Whether the main entrée tasted too good to stop or the dessert tray was too tempting, you may have felt too stuffed to move overdoing a meal. While it is certainly okay to indulge every now and then, continuously stuffing yourself to discomfort can stack calories and cultivate weight gain. However, how do we know if we are eating to satisfy the body without jumping over the edge of comfort? The answer mostly lies within the body's natural hunger hormones in conjunction with strengthening the skill of mindful eating.
Understanding Hunger and Appetite
People are innately born to seek out foods to sustain life in bouts of hunger, although external factors may be enticing and stimulating an appetite - hunger is the physical need for food while appetite is desire for food. But the difference between feeling stuffed and satisfied largely lies in the body's complex system for appetite regulation, which may be linked to behaviors and the body's physiological reactions to hormones or stress. Appetite is dictated by intrinsic satiety signals, regulated by the hypothalamus in the brain, but can also be affected by thoughts, feelings, and connections to foods. Feelings of fullness or satiety may be further compromised by hormone imbalances and available muscle mass, as individuals with increased muscle generally require a higher caloric intake.
How to Eat Healthy and Feel Full
First off, "eating healthy" is pretty broad, as individuals may have various opinions of what a nutritious diet should resemble. However, most nutrition experts encourage the intake of whole grains, fruits and veggies, lean proteins, dairy products, and healthy fat sources. Balancing each on the meal plate can naturally keep calories within reason, but mindful eating techniques can further keep portions in check, especially when those more "unhealthful" foods are consumed. Practice mindful eating by disconnecting from the external environment to reconnect with food. Ultimately, start by disengaging from all electronic devices and screens and reconnect with food by...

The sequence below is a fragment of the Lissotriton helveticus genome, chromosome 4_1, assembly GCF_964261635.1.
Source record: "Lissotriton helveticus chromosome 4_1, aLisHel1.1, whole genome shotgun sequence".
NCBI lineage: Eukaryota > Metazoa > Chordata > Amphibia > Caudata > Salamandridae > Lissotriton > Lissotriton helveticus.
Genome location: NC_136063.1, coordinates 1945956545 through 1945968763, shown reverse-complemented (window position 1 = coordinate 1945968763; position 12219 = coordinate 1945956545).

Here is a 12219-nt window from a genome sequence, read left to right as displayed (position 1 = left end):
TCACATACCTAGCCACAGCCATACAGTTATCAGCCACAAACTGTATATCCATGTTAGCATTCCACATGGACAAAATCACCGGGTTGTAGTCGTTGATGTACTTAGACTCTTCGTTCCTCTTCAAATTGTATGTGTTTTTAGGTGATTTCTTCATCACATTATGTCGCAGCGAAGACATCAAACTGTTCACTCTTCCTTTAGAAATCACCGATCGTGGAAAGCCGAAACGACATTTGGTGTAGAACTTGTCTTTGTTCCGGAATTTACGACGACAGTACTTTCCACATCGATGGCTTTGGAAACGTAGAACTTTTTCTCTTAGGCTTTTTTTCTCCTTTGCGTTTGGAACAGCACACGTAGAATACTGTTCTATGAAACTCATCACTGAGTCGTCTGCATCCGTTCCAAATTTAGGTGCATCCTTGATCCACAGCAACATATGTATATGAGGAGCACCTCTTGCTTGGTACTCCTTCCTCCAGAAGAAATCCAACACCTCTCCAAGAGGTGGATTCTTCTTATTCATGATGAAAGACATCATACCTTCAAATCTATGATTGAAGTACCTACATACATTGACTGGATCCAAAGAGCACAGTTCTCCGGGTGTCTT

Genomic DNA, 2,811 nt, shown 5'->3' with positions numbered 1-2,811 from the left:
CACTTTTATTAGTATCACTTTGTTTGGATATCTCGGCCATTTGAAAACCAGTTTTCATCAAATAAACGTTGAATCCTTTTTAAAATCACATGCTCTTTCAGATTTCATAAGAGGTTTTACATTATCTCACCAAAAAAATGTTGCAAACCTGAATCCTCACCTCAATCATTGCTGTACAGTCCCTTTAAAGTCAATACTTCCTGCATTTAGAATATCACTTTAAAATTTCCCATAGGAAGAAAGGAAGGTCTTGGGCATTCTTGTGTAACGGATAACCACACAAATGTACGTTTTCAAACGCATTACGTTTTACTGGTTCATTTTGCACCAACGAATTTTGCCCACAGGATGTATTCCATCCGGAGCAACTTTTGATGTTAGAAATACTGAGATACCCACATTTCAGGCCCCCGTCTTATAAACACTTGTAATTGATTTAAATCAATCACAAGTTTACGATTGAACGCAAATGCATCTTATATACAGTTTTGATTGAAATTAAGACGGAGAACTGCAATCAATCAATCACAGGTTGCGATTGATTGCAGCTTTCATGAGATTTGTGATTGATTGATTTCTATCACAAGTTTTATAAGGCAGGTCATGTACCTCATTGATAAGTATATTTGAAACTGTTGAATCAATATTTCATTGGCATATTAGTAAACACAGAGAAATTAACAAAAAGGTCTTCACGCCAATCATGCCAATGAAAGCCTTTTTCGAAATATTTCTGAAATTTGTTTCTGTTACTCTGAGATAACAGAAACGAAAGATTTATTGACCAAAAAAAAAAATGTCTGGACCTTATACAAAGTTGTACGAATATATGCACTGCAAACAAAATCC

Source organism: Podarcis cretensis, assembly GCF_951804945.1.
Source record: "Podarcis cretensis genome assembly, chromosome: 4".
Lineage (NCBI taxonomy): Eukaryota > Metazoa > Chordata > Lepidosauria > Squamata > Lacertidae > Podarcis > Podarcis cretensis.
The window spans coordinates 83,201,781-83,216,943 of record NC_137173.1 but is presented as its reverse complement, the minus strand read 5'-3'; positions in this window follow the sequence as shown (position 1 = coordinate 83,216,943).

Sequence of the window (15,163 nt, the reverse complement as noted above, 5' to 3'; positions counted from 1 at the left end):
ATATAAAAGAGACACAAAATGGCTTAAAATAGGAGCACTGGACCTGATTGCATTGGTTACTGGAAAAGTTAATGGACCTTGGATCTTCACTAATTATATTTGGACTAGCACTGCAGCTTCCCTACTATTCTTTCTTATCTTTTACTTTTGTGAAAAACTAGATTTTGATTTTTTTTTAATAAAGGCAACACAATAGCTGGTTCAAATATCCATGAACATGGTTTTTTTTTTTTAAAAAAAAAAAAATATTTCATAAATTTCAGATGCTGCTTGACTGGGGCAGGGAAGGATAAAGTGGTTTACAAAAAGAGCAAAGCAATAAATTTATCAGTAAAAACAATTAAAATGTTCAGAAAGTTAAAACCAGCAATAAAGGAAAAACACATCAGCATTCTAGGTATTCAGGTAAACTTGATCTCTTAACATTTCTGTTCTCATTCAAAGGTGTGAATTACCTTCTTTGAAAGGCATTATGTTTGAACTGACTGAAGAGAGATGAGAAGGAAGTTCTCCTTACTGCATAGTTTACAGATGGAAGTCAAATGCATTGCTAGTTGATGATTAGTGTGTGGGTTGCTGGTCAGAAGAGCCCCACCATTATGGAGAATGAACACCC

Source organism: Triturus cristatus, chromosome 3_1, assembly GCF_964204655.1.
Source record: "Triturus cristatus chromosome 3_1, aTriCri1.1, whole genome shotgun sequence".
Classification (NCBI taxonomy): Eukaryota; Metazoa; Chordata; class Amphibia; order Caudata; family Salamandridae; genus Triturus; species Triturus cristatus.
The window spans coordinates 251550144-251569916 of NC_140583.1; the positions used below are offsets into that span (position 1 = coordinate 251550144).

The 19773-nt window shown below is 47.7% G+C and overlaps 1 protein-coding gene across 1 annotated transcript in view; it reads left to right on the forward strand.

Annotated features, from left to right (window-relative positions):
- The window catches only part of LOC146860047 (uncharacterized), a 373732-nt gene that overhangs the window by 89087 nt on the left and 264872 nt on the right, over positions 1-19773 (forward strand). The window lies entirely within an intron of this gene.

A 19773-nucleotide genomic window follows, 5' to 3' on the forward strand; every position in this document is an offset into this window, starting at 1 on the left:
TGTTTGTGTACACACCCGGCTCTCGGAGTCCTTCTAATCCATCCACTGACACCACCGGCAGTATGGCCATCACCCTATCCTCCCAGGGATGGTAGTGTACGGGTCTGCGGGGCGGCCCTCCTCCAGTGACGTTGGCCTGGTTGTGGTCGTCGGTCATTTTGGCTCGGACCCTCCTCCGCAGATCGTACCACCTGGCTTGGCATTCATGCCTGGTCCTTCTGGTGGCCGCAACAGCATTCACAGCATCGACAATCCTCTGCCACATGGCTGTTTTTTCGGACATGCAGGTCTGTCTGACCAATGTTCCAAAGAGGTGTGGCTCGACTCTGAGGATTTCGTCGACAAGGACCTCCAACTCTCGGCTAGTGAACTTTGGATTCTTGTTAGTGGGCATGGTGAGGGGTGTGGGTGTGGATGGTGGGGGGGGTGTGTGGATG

Preparing meals not only allows for ingredient control, but helps form food appreciation. Taking the time to chop veggies, bake chicken, or compile casserole ingredients allows individuals to feel connected with food and transpire into a healthier relationship towards it.
...sitting at the table.
Sitting and eating at the table can further limit distractions, especially with the disconnection of all electronic devices. Eating in a structured environment, with a portioned meal plate, can help minimize the risk of mindless eating that is likely to occur if sitting at a desk with a big bag of chips.
Though it may be difficult to eat slowly with a busy schedule or if the food just tastes that good, it is imperative to learn skills to do so. Meals should at least comprise a 20-minute timespan, as it takes at least that amount of time for the brain and stomach to connect and initiate the "I'm full" feeling. Chewing slowly and putting down the fork between bites can help slow down eating time.
...recognizing the senses.
With external factors minimized, start to recognize just how the food makes you feel internally based on the senses. Fully smelling the aroma, relishing the taste, and other sensations can further enhance food appreciation.